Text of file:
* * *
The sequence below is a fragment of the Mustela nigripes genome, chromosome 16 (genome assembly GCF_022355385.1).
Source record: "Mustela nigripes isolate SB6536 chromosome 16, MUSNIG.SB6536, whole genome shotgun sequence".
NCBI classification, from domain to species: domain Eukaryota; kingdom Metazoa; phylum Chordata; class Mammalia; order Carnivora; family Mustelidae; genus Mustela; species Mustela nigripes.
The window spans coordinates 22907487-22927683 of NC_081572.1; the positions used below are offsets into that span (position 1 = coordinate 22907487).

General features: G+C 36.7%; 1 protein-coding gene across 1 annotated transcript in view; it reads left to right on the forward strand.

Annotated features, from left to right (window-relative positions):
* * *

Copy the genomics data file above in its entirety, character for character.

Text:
The sequence below is a fragment of the Mustela nigripes genome, chromosome 16 (genome assembly GCF_022355385.1).
Source record: "Mustela nigripes isolate SB6536 chromosome 16, MUSNIG.SB6536, whole genome shotgun sequence".
NCBI classification, from domain to species: domain Eukaryota; kingdom Metazoa; phylum Chordata; class Mammalia; order Carnivora; family Mustelidae; genus Mustela; species Mustela nigripes.
The window spans coordinates 22907487-22927683 of NC_081572.1; the positions used below are offsets into that span (position 1 = coordinate 22907487).

General features: G+C 36.7%; 1 protein-coding gene across 1 annotated transcript in view; it reads left to right on the forward strand.

Annotated features, from left to right (window-relative positions):